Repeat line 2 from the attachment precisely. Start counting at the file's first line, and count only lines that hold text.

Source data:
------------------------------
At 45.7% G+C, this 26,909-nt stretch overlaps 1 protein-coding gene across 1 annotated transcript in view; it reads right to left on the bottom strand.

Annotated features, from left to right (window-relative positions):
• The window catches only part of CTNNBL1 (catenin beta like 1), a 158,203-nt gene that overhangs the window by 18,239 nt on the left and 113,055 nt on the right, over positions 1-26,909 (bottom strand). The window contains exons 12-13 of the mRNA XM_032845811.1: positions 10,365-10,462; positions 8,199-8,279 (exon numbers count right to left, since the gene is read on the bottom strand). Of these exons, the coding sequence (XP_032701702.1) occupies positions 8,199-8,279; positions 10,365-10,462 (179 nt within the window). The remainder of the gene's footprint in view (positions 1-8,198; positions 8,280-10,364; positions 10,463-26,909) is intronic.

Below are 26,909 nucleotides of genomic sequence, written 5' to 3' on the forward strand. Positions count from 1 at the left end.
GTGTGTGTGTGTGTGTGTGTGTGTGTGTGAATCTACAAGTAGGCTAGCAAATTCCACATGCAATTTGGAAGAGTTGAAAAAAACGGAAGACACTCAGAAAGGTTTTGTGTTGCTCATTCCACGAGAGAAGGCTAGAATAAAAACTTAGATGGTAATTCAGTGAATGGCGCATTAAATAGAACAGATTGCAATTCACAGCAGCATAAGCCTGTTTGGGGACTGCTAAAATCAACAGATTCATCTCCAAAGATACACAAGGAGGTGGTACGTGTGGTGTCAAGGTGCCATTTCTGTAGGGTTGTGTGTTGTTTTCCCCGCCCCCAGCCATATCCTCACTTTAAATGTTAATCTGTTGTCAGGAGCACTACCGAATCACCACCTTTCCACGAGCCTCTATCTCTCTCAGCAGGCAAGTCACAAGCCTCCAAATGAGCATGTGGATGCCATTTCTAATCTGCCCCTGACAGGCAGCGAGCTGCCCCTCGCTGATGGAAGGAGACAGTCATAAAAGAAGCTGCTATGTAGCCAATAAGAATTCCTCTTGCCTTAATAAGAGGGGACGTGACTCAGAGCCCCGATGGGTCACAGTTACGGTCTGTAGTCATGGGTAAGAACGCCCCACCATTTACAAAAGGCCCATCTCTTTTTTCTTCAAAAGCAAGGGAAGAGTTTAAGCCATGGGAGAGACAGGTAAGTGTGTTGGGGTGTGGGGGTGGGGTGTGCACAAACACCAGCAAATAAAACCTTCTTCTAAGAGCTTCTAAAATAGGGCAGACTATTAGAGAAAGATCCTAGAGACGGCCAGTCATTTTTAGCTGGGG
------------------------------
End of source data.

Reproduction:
Annotated features, from left to right (window-relative positions):